APM: What Providers Need to Know About Proposed Rules
With 2017 being the transition year for the Quality Payment Program (QPP), providers may wonder what they can expect in year two. The Centers for Medicare and Medicaid Services published an extensive document outlining proposed changes to both the Alternative Payment Models (APM) and the Merit-based Incentive Payment System (MIPS), and you'll note that CMS opted to keep a lot of the finalized policies from last year.
Still, there are changes coming, and some providers may be better positioned to enter Advanced APM status in 2018 than they were in the transition year. Successfully leveraging the programs to boost revenues depends heavily on practice ability to keep up with details and requirements, which makes consulting with TempDev a good idea for many practices. By working ahead of deadline dates, practices can shore up processes and ensure their EHR and workflows are viable under the updated rules. Here's a quick look at the QPP Proposed Rule for year two and why you might want to partner with TempDev to be successful.
More Providers are Likely to Qualify for Advanced APM Status
CMS has finalized some rulings and proposed minor changes to other rules, all of which are targeted to making it easier for practices to qualify for Advanced APM status. One of those changes is to extend the revenue-based nominal standard through 2020 instead of 2018. CMS is also proposing a change for Medical Home Models, which would adjust the nominal standard minimum risk to two percent of the average Part A and B revenues. This would apply to entities with less than 50 practicing clinicians unless the entity participated in Round 1 of CPC Plus.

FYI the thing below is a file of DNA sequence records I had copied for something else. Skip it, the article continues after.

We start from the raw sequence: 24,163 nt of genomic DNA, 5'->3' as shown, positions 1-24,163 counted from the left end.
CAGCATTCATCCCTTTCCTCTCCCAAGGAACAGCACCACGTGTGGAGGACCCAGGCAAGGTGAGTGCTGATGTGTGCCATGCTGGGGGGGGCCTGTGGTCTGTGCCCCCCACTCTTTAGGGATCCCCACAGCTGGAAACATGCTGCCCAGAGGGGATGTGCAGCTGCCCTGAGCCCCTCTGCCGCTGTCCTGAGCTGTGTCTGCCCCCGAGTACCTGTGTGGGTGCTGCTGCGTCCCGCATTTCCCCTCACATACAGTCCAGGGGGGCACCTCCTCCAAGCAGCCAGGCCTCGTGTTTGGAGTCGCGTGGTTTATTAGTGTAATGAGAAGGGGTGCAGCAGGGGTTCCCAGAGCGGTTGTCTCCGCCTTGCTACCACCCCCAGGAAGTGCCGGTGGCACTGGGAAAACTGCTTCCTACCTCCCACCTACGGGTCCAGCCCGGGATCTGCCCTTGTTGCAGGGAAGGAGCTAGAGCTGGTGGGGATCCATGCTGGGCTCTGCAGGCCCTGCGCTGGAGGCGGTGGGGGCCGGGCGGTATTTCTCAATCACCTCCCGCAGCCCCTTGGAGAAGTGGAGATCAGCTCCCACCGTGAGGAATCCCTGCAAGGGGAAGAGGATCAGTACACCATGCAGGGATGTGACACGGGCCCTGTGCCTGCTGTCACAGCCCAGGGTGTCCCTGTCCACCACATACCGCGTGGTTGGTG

What providers need to know is that these changes make it easier for some facilities to qualify for the quality programs with regard to the revenue requirements. However, even if you meet the revenue requirements, you still have to ensure quality and technical components are in line with Advanced APM status. TempDev can help you keep your eye on all the moving parts relevant to the programs.
2014 CEHRT Requirements Are Only Good through 2018
CMS extended the grandfathering of 2014 CERHT requirements through 2018, which is good news if you're still getting your software development and tech resources in order. What providers needs to know is that 2018 is going to come and go quickly, and EHR upgrades and implementations take time. They take even more time if you do everything in house, which is why working with TempDev is a good idea; outside resources help you identify and close the gaps in processes and support a faster-time-to-use on any EHR system or update your need to roll out.
The All-Payer Combo Makes it Easier to Qualify, but Harder to Quantify
Finally, CMS is still planning to implement the All-Payer Combination Option for performance year 2019 (for revenue impact in payment year 2021). CMS is also adding a Total Risk standard to this option, which would add an eight-percent revenue-based nominal amount standard that could be applied only when risk for APM Entities is defined solely in revenue terms.
What those changes boil down to is this: you must have a formal, efficient way of tracking and managing all your patients and payments, regardless of pay source, and that system must be fully operational by the beginning of 2019. By proactively capturing and managing your patient and payment data, you'll know exactly how you qualify for APM status and you can mitigate issues that put your patients, your qualifications or your revenue at risk.